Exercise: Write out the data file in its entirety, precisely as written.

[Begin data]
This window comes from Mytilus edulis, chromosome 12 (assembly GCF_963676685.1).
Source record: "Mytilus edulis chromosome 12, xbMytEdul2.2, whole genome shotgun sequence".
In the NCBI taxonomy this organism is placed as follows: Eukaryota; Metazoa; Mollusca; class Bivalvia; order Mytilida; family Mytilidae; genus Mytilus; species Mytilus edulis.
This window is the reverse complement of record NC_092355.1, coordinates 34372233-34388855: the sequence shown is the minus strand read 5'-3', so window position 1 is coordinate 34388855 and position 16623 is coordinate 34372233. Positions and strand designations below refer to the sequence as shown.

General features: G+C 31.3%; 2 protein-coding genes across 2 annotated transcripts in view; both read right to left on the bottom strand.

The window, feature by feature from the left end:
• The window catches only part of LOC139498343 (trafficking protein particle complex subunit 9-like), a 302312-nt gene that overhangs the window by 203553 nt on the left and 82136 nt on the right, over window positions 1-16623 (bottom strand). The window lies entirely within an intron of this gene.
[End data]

This window comes from Mytilus edulis, chromosome 12 (assembly GCF_963676685.1).
Source record: "Mytilus edulis chromosome 12, xbMytEdul2.2, whole genome shotgun sequence".
In the NCBI taxonomy this organism is placed as follows: Eukaryota; Metazoa; Mollusca; class Bivalvia; order Mytilida; family Mytilidae; genus Mytilus; species Mytilus edulis.
This window is the reverse complement of record NC_092355.1, coordinates 34372233-34388855: the sequence shown is the minus strand read 5'-3', so window position 1 is coordinate 34388855 and position 16623 is coordinate 34372233. Positions and strand designations below refer to the sequence as shown.

General features: G+C 31.3%; 2 protein-coding genes across 2 annotated transcripts in view; both read right to left on the bottom strand.

The window, feature by feature from the left end:
• The window catches only part of LOC139498343 (trafficking protein particle complex subunit 9-like), a 302312-nt gene that overhangs the window by 203553 nt on the left and 82136 nt on the right, over window positions 1-16623 (bottom strand). The window lies entirely within an intron of this gene.